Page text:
Today’s Nature has a fascinating one page article on the Turin anatomy museums that have the archives of the controversial founder of criminal psychology, Cesare Lombroso, who thought that deviant behaviour was imprinted in the face and brain from birth.
Lombroso had the theory that criminals were biologically defective, and that these defects – and hence criminality – could be found by measuring the body. This practice of interpreting someone’s character from their physical features is known as physiognomy and was in full swing before Lombroso started his studies but he was the first to apply it to criminology.
Unfortunately for the physiognomists, it’s impossible to reliably judge a person’s character from their physical appearance (although subtle statistical differences can be found when comparing the average of many people – such as with an iris patterning and personality study we reported on last year).
During his studies, however, Lombroso made a huge collection of brains, skulls, death masks, life masks, photos, measurements and even tattoos to try and prove his theory.
His other unshakeable theory held, ironically, that genius and madness were two sides of the same degenerate coin. In 1897, at the height of his fame, Lombroso travelled to Leo Tolstoy‘s village in Russia to gather living proof of the theory ‚Äî but the undisputed genius disappointed him by lacking the physical characteristics that Lombroso associated with madness. In turn, Tolstoy dismissed his visitor as “ingenuous and limited”, and later described Lombroso’s theories as a “misery of thought, of concept and of sensibility” (see Nature 409, 983; 2001). The great French novelist √âmile Zola levelled that Lombroso gathered proof selectively: “like all men with preconceived theses.”
The irrepressible Lombroso also had plenty of opponents back home in Turin ‚Äî most notably the neuroanatomist Carlo Giacomini, head of the University of Turin’s anatomy museum. In the 1880s, Giacomini had developed a ‘dry’ method for preserving brains based on mummification, which he put to lavish use. At least 950 of the resulting specimens are displayed in the Museum of Human Anatomy of the University of Turin, which reopened last year after renovation, having been closed for more than a century. Giacomini was a thorough, systematic scientist interested in individual variability in the gross anatomy of the brain. His analysis of the crevices, or sulci, of human brains suggested that there is sufficient variability among normal people to negate Lombroso’s theory that the size and shape of a brain dictate character. Typically, Lombroso ignored the data.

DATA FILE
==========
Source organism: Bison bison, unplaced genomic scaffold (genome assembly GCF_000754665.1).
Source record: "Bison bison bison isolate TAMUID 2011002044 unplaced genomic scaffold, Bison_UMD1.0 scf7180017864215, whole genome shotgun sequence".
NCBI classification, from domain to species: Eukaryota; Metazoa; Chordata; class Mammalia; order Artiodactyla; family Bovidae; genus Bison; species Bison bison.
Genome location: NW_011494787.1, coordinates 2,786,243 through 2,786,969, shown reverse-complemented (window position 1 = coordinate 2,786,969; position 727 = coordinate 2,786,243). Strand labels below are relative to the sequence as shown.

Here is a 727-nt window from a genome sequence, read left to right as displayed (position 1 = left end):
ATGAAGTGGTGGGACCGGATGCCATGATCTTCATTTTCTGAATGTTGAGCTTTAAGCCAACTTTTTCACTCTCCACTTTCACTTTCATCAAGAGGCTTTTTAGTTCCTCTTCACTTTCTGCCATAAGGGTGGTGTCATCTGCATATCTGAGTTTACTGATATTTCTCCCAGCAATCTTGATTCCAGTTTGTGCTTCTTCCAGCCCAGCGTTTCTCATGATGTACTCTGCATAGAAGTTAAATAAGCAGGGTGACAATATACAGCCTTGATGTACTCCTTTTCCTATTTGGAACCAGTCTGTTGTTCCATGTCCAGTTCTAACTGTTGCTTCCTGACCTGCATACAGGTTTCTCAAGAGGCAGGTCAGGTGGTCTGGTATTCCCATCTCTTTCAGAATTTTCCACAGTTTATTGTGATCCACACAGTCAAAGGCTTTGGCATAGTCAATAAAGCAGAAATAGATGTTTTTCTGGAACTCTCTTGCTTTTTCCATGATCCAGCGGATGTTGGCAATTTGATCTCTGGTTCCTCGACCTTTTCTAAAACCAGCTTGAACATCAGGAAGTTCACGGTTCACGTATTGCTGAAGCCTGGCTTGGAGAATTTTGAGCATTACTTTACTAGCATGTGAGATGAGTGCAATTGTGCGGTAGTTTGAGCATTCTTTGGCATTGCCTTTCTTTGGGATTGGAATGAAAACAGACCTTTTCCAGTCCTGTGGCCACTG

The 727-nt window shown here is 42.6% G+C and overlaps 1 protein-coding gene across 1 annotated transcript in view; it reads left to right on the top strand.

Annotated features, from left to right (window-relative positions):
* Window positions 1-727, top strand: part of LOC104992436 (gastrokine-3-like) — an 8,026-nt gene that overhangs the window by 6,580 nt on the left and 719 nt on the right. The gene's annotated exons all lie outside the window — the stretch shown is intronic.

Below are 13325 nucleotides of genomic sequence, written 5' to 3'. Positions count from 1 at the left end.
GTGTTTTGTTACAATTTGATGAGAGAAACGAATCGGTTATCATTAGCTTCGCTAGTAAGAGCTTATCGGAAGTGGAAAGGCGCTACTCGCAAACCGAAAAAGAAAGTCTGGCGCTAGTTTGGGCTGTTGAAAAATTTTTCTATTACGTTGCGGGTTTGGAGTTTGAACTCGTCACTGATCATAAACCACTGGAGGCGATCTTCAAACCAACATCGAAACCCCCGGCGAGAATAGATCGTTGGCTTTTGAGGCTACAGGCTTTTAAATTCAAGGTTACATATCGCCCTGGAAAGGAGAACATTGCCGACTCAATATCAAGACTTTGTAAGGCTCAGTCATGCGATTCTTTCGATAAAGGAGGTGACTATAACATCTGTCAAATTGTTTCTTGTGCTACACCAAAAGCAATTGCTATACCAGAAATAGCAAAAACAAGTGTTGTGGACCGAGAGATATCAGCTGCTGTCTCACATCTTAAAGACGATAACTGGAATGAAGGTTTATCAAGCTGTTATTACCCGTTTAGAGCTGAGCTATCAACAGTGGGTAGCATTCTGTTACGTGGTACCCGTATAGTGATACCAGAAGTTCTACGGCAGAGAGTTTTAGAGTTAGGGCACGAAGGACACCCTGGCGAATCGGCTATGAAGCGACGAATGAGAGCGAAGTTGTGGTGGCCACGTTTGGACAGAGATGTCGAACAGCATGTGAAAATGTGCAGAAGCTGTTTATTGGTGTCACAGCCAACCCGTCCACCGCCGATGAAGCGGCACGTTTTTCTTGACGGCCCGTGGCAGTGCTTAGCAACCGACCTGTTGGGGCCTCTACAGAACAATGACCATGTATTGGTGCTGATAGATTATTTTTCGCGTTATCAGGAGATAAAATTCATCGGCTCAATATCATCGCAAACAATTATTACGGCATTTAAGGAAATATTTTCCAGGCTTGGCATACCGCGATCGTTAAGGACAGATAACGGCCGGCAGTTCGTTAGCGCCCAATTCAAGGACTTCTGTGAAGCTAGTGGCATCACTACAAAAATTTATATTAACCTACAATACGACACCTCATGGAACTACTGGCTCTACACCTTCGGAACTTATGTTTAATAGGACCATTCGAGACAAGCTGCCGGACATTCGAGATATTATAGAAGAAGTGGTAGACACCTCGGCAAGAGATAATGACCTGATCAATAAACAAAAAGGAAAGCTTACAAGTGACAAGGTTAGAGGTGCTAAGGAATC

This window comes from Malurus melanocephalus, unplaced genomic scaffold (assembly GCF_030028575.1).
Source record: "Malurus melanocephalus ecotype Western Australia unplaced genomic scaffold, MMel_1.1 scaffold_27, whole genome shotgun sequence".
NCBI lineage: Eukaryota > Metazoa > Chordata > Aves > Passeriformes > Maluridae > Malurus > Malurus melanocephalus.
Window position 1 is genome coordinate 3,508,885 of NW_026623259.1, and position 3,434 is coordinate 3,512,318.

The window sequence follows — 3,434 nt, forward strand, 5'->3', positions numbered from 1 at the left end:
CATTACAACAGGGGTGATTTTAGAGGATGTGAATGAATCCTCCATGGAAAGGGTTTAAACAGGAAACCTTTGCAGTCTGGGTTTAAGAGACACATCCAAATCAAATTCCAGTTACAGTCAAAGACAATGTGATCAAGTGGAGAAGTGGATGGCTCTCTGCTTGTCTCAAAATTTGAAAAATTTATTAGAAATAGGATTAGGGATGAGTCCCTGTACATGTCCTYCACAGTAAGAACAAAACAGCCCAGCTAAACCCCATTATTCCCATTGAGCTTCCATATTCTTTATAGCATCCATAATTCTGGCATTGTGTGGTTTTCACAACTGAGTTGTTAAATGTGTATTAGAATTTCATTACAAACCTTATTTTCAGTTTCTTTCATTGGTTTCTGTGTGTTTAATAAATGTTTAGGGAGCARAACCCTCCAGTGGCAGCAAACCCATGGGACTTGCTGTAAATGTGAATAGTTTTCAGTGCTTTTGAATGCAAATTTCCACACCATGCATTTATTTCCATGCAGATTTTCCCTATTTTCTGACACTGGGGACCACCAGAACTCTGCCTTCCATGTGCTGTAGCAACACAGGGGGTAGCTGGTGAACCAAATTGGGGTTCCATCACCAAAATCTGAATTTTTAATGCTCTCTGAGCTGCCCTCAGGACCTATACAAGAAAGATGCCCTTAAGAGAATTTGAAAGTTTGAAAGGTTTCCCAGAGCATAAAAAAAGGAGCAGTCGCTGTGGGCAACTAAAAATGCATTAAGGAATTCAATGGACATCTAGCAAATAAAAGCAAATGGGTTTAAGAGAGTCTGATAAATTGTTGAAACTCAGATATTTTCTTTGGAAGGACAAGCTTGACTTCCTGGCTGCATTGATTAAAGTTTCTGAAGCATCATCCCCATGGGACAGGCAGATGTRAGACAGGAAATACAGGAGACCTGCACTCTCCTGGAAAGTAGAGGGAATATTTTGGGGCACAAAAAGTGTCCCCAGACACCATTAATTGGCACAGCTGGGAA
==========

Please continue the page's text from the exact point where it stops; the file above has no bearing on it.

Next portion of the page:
And, if I’m not mistaken, this page has a picture of Lombroso’s face, preserved in a jar. Can’t be sure though, as it’s in Italian, however, it does have loads of fascinating photos of the archive.
The article also notes that the another nearby museum has the collection of Luigi Rolando, a proto-neuropsychologist who attempted to related nervous system structure both to its biological function and partly to mind and behaviour.
One of the major landmarks in the brain is the central sulcus, which has the alternate name of ‘the Rolandic fissure’ or the ‘fissure of Rolando’ in his honour. Rather peculiarly, the Nature article uses a jarring mix of old and new and names it the ‘Rolando sulcus’ which seems to be virtually non-existent in the literature.
The only reference to this term in PubMed is from an obviously awkwardly translated French study which appeared earlier this year.
Anyway, a fascinating article and they look like some wonderful museums to visit if ever you’re in the beautiful Italian town of Turin.
Link to article.
Link to DOI entry.
Link to page in Italian with loads of photos.
Link to website for Cesare Lombroso Criminal Anthropology Museum.
Link to website of Luigi Rolando Human Anatomy Museum.